Flows and Respiratory Influence

Table 3 shows flow rates for the study group and the impact of respiration. Mean aortic and IVC flow rates increased significantly with increasing exercise, whereas SVC flow rates were unchanged. Aortic flow rates were slightly lower (PTABLE 3. Mean Blood Flow Rates (L/min per m2) in 2 Respiratory Cycles and the Corresponding Mean Flow Rates During Inspiration and Expiration in the Aorta, IVC, and SVC at Rest and at 2 Different Exercise Levels

AortaIVCSVCData are mean±SD of measurements in the 11 patients. Inspiratory flow rates relative to mean flow rates in a full respiratory cycle (inspiratory flow fraction) are given for each vessel at each exercise level. NS indicates no significant difference compared with flow rate at previous exercise level.*Significant (P≤0.05) difference compared with flow rate at previous exercise level.†Significant (P≤0.05) difference between inspiratory and expiratory flow rates.Rest Flow in respiratory cycle2.99±0.831.60±0.521.26±0.34 Flow in inspiration2.85±0.732.99±1.251.26±0.32 Flow in expiration3.24±0.91†0.83±0.44†1.29±0.42 Inspiratory flow fraction1.0±0.11.9±0.51.0±0.20.5 W/kg Flow in respiratory cycle3.97±1.20*2.58±0.71*1.27±0.42 (NS) Flow in inspiration3.84±1.243.86±1.291.37±0.56 Flow in expiration4.33±1.481.79±0.65†1.21±0.39 Inspiratory flow fraction1.0±0.1 (NS)1.5±0.2*1.1±0.3 (NS)1.0 W/kg Flow in respiratory cycle4.62±1.49*3.25±1.23*1.27±0.46 (NS) Flow in inspiration4.31±1.574.63±2.041.23±0.47 Flow in expiration4.88±1.502.39±1.15†1.36±0.57 Inspiratory flow fraction0.9±0.1 (NS)1.4±0.3 (NS)1.0±0.3 (NS)

Inspiratory stroke volumes were 46.3±12.8 mL/m2 at rest and 47.4±13.2 and 48.2±15.6 mL/m2 at the 2 exercise levels, respectively. The corresponding expiratory stroke volumes were 49.0±13.2, 50±14.7, and 50.7±16.1 mL/m2, respectively. This slight increase in stroke volume with exercise was not statistically significant.

Figure 2 shows blood flow from 1 patient in relation to the respiratory and cardiac cycle at rest and during exercise at 1.0 W/kg. Aortic flow rate at rest varied mainly in the cardiac cycle with a small retrograde flow during diastole and showed almost no variation with respiration. During exercise, flow rate increased slightly during expiration. Resting IVC flow showed marked respiratory variation, with the highest flow rate occurring during inspiration. During exercise, the flow rate increased and the respiratory fluctuation was still present. SVC flow at rest and during exercise increased slightly with inspiration but varied less with respiration than IVC flow.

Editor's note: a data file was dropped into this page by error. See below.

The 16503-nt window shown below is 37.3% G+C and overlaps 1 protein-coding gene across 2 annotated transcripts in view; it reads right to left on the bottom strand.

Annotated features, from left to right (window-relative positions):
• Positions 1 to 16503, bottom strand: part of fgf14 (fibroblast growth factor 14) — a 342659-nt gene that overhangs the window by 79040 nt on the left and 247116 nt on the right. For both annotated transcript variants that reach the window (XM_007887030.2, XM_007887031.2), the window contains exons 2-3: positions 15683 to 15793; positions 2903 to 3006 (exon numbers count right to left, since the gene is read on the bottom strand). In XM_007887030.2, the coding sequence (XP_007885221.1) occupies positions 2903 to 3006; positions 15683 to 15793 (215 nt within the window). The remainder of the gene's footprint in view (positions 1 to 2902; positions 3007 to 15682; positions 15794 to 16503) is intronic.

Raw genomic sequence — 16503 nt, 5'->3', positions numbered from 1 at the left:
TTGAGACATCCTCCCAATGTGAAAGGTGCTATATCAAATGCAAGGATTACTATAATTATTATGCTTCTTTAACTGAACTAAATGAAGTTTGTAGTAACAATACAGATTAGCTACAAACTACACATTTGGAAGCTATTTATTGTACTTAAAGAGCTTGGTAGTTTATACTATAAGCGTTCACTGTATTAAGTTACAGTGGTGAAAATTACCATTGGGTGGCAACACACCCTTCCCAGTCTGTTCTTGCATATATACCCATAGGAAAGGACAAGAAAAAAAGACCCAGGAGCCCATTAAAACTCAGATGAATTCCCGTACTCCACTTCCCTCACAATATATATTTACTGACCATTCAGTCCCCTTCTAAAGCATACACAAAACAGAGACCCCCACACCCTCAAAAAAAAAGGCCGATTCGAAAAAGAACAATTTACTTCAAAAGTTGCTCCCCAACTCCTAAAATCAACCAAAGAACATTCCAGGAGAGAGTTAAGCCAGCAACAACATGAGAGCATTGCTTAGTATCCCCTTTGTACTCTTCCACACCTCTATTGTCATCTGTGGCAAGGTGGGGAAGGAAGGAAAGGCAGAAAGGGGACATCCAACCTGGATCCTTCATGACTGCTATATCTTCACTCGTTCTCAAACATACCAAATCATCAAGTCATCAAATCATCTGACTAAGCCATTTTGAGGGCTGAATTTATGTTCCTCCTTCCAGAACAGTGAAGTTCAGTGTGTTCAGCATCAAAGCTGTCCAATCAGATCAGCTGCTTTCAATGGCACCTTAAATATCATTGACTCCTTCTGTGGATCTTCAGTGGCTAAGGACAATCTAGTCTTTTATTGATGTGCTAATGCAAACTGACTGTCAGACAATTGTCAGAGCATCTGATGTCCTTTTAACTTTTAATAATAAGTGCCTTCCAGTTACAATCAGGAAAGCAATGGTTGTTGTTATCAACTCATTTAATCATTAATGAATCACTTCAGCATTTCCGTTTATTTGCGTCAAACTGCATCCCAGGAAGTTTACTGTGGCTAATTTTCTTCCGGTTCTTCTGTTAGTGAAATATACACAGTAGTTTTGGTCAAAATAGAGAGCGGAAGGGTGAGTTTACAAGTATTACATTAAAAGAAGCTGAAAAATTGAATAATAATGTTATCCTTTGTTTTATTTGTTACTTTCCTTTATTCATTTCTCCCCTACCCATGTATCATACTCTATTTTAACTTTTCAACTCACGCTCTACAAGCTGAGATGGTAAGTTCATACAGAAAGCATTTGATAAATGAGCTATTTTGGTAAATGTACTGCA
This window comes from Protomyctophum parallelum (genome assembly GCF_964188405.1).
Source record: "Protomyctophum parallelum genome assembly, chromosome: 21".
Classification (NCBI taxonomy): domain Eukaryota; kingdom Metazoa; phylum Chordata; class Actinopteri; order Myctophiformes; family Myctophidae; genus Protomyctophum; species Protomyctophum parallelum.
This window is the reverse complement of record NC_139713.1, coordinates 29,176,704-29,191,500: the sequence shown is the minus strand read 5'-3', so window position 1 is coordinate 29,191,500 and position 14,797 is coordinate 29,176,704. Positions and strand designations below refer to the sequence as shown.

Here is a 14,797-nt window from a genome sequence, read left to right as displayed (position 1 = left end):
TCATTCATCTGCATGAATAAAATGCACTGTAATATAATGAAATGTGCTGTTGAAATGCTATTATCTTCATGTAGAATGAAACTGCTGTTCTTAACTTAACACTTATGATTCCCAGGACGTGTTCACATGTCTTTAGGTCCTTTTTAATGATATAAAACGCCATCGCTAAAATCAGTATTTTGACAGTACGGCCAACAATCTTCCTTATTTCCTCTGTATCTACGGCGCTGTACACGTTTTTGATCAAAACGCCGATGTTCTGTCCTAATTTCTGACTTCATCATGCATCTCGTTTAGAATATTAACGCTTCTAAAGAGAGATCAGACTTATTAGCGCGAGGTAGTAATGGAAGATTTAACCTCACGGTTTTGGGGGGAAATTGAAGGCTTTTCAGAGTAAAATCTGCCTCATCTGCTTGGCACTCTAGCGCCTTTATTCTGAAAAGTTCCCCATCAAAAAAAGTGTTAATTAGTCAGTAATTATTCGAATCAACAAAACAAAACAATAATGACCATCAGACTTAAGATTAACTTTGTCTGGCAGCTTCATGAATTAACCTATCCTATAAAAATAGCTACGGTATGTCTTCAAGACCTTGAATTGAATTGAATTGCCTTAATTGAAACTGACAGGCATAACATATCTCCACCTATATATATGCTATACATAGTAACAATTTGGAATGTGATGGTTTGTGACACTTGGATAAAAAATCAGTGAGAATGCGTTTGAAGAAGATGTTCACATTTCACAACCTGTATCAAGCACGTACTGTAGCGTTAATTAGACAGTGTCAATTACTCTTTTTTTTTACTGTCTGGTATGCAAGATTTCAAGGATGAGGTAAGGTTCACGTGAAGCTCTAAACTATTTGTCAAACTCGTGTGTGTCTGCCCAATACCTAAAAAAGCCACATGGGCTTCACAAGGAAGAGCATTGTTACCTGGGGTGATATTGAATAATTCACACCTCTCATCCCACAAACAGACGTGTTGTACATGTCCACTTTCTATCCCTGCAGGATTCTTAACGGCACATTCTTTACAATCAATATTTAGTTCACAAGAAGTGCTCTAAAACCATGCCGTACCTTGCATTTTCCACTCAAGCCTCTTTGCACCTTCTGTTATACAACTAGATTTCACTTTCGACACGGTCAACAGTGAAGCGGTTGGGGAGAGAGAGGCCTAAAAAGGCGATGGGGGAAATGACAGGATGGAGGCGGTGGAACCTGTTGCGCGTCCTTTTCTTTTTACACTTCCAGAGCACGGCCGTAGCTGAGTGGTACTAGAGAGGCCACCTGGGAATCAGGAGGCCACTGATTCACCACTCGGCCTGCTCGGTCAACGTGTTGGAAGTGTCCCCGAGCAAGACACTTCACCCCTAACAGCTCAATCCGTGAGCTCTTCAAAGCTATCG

Correlation Between Aortic Flow Rates and Systemic Venous Flow Rates

The mean aortic flow rate differed less than 6% from the combined SVC and IVC flow rates. However, when looking separately at the inspiratory and expiratory phases, large variations in blood flow were found. At rest, the combined venous flow rate was 51% higher than the aortic flow during inspiration (PPPPRetrograde Flow

Retrograde flow accounted for 2% to 3% of mean blood flow in the ascending aorta and 0% to 1% in the SVC, with no changes with exercise. Retrograde blood in IVC decreased from 10.5±12.4% of mean blood flow at rest to 2.9±4.0% during exercise (PFlow During Rest

The present study confirmed that resting IVC flow has marked respiratory variability in the TCPC circulation.5,7 The effects of breathing were dual, with inspiratory facilitation and expiratory inhibition of the lower body venous return, in some patients leading to expiratory IVC flow reversal. Inspiratory augmentation of pulmonary blood flow after a classical atriopulmonary anastomosis3,6 or a total cavopulmonary anastomosis4,9,10 has previously been described.

The variations in intrathoracic pressure during breathing are theoretically equally distributed to the IVC and SVC, but only IVC flow was influenced. This difference in caval flow variation with respiration was probably attributable to a higher venous capacitance in the lower body half, allowing for blood accumulation in the veins of the lower body half during expiration and mobilization of this pool during inspiration.

The present finding of a combined venous flow rate exceeding aortic flow rate by 51% during inspiration and being 34% lower during expiration shows that within the same respiratory cycle, the pulmonary circulation acts as a reservoir with a large inspiratory capacity. This may result in decreased left ventricular filling pressure during inspiration and thus explain why aortic flow rates were lower during inspiration. There is no previous description of this phenomenon in TCPC-operated patients, but a 10% decrease in aortic flow during inspiration has been found in healthy patients.11 Our finding of a small retrograde flow in the ascending aorta is a normal phenomenon related to valve closure and coronary perfusion.

Flow During Exercise

This is the first quantitative study of MR-measured real-time volume flow in TCPC-operated patients during exercise. Aortic and IVC flows increased with higher levels of supine bicycling whereas SVC flows remained unchanged, reflecting that the work loads were carried predominantly by the muscles of the lower body half. The absolute flow values and the increase in flow are comparable to what has been described using respiratory mass spectrometry.8

To explain the complex hemodynamic changes during exercise, the concepts of a cardiac pump, a respiratory pump, and a peripheral pump have been introduced.12

In the TCPC circulation, we have previously found that during exercise, the cardiac pump increases cardiac output, predominantly by increasing the heart rate and only to a lesser extent by increasing stroke volume.2 This is in accordance with exercise studies in healthy children.13